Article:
What are weight bearing exercises for seniors?

What are weight bearing exercises for seniors?

Brisk walking, jogging, jumping, basketball, netball, tennis, percussion, stair running and jumping are examples of weight-carrying exercises. Look at the activities your loved one already enjoys and see if there is a way to add more standing or walking to the activity to increase your loved one’s weight load. Walking is one of the easiest and most effective ways for your loved one to improve their bone health.. In fact, studies have shown that people who walked four hours a week had a 41 percent lower risk of hip fracture than those who walked less than an hour a week..

Brisk walking is best when you as a loved one can do it, but a walking routine can be adapted to any fitness level. The best part is that walking is free and can be done anywhere — indoor or outdoor.. Weight-carrying aerobic activities involve aerobic exercise on your feet, with your bones supporting your weight. Examples include walking, dancing, low-impact aerobics, elliptical exercise equipment, climbing stairs, and gardening.

Seniors may prefer to swim, ride stationary bikes, or use the rowing machine for their cardio workouts, but since you’re not on your feet and need to keep your body weight high, they’re not considered weight-bearing exercises. Walking, hiking, playing tennis and climbing stairs are considered weight-bearing exercises. If you prefer the exercise bike or rowing machine for balance, use a treadmill and hold on to the horizontal handlebars while walking. Incorporate three to four 30-minute weight-loaded cardio workouts into your weekly program.

Weight and resistance exercises are the best for your bones. Weight-loading exercises force you to work against gravity. These include walking, hiking, jogging, climbing stairs, playing tennis and dancing. Resistance exercises — such as lifting weights — can also strengthen bones.

See also  Muscle Building Can Be Easy With The Help Of These Tips

Other exercises, such as swimming and cycling, can help build and maintain strong muscles and have excellent cardiovascular benefits, but are not the best way to train your bones. Once people reach a certain age, it’s time to start thinking about exercises for osteoporosis. A loved one who is overweight or suffers from arthritis, for example, can greatly benefit from weight exercise. There are a variety of exercises for osteoporosis that are easy enough for people of all ages but are particularly beneficial for seniors.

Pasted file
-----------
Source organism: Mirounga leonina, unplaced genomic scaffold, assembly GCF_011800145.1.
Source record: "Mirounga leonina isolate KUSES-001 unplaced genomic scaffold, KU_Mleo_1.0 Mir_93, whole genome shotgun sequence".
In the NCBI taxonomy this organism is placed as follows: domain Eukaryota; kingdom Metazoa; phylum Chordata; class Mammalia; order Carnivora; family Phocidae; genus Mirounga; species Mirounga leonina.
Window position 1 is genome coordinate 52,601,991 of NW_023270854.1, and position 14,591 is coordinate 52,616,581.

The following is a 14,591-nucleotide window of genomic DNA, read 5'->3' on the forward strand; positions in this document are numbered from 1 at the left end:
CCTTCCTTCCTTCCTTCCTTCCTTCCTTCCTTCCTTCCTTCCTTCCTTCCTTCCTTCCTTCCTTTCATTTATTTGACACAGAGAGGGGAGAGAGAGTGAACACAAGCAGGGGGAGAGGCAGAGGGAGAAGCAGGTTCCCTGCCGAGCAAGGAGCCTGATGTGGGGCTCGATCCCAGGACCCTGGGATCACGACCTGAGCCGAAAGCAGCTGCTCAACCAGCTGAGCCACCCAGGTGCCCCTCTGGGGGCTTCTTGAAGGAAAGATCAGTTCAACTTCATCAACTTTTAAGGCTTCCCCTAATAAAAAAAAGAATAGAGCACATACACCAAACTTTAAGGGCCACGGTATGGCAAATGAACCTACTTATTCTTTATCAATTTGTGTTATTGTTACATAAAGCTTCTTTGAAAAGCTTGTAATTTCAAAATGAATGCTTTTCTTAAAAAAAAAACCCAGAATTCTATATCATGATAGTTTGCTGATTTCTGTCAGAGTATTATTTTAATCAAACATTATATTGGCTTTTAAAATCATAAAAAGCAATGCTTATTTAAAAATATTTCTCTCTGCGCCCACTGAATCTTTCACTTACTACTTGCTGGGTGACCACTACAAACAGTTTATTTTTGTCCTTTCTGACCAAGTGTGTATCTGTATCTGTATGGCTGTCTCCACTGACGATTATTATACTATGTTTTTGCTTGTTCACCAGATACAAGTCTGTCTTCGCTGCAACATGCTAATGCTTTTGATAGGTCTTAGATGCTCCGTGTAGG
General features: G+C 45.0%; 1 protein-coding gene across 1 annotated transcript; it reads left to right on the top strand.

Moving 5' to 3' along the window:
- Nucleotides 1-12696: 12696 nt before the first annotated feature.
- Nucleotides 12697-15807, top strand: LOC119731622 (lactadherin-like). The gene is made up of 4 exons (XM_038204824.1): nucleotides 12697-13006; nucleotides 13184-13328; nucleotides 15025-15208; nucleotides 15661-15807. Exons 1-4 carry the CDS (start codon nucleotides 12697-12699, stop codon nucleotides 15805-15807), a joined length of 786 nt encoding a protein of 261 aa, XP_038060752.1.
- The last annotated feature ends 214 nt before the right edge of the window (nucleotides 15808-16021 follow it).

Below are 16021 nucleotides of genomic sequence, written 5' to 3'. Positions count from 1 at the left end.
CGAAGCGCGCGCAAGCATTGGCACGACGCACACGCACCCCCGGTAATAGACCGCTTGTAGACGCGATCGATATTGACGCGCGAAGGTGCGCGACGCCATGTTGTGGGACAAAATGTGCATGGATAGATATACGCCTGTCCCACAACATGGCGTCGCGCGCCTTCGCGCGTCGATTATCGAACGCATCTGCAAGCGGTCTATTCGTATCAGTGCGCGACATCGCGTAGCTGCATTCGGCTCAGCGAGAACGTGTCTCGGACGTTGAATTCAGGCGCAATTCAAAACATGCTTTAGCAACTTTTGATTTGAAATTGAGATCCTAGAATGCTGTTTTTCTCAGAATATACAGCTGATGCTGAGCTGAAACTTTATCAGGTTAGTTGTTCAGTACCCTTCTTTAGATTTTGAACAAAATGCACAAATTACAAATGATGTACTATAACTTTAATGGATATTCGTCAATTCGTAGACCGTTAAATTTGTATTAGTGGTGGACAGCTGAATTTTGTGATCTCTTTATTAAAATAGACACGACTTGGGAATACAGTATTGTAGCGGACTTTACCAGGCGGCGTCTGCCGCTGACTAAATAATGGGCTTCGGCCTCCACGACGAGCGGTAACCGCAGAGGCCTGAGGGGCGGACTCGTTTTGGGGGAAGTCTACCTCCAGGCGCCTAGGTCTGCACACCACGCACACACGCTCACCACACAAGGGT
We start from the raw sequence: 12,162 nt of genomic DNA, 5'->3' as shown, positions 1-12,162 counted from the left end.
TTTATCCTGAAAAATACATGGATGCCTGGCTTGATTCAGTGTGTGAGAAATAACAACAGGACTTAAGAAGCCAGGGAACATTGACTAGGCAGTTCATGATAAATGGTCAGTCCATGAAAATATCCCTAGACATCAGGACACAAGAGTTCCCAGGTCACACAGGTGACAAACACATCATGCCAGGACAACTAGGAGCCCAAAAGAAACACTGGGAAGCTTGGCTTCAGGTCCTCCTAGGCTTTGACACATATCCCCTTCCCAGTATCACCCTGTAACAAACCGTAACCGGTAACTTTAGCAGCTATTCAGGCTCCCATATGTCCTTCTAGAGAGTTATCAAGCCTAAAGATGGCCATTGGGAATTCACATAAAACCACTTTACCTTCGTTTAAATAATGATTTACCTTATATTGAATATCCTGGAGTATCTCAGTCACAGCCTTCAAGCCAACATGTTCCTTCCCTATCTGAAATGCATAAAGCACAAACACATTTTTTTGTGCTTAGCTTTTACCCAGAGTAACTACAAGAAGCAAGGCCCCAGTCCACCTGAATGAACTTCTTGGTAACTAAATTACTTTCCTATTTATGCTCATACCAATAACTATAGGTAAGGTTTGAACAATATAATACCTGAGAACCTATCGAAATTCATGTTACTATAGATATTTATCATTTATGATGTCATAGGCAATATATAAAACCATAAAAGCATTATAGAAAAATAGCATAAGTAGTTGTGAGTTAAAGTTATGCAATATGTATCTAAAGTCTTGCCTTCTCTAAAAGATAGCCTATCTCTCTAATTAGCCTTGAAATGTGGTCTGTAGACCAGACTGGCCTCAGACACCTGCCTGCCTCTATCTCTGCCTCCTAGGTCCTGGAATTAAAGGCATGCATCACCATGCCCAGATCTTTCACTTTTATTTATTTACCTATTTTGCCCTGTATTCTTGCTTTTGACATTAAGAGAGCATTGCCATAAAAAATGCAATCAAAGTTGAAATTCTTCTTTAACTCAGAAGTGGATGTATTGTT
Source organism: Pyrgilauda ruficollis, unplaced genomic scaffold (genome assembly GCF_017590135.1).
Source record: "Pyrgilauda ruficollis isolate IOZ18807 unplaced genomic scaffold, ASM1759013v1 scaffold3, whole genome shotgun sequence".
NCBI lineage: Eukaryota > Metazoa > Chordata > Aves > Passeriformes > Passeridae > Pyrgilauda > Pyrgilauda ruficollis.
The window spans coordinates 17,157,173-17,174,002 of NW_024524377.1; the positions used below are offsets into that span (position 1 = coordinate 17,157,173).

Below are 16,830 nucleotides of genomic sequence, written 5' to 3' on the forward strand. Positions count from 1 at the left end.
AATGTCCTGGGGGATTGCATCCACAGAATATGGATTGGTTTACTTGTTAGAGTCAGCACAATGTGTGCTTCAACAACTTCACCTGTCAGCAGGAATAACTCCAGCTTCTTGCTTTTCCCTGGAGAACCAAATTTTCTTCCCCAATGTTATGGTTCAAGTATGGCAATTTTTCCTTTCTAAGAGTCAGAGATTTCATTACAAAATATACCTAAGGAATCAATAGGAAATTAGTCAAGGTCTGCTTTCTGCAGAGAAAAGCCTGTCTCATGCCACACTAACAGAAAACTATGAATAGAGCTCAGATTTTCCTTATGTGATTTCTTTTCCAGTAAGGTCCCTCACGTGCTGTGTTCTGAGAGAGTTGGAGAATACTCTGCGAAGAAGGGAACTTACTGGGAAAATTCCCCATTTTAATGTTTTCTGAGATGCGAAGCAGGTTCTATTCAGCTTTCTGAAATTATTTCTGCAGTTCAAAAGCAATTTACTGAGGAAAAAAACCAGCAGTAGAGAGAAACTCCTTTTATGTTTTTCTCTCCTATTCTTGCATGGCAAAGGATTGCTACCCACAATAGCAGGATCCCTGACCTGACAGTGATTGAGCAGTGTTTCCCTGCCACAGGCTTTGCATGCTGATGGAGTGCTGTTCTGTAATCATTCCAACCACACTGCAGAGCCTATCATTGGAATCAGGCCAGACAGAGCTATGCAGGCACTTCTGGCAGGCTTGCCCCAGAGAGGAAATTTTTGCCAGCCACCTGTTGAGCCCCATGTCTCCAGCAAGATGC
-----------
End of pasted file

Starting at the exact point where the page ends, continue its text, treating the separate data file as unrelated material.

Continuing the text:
Strength training helps seniors develop muscle strength, but only weight-bearing strength exercises also effectively develop bones and improve balance. Stretching is best done after your muscles are warmed up, for example, at the end of your training session or after a 10-minute warm-up. Just like there are techniques and workouts designed to increase strength and build muscle, there are also exercises for seniors that focus on strengthening bones and improving balance to prevent falls. A movement specialist should have a degree in exercise physiology, physical education, physical therapy, or a similar specialty.

Exercising for osteoporosis means finding the safest and most enjoyable activities for you, given your overall health and the extent of bone loss. Regular exercises to wear can be great for fighting osteoporosis, but it’s also a good choice if your loved one has other health issues. The great thing about wearing exercises is that many can be done at home without the need for fancy gym equipment. Stop exercising if you have chest pain or discomfort and see your doctor before your next workout session.

See also  Great Tips For Packing On Some Muscle

Exercises without weight are still beneficial for your loved one, especially if recommended by their doctor. However, they may not be what your loved one needs to strengthen muscles and joints. Simple exercises like standing on one leg or movement-based exercises like tai chi can improve your stability and balance. As always, it’s important that your loved one’s doctor approves them for training before they start a new workout plan.

. .

References: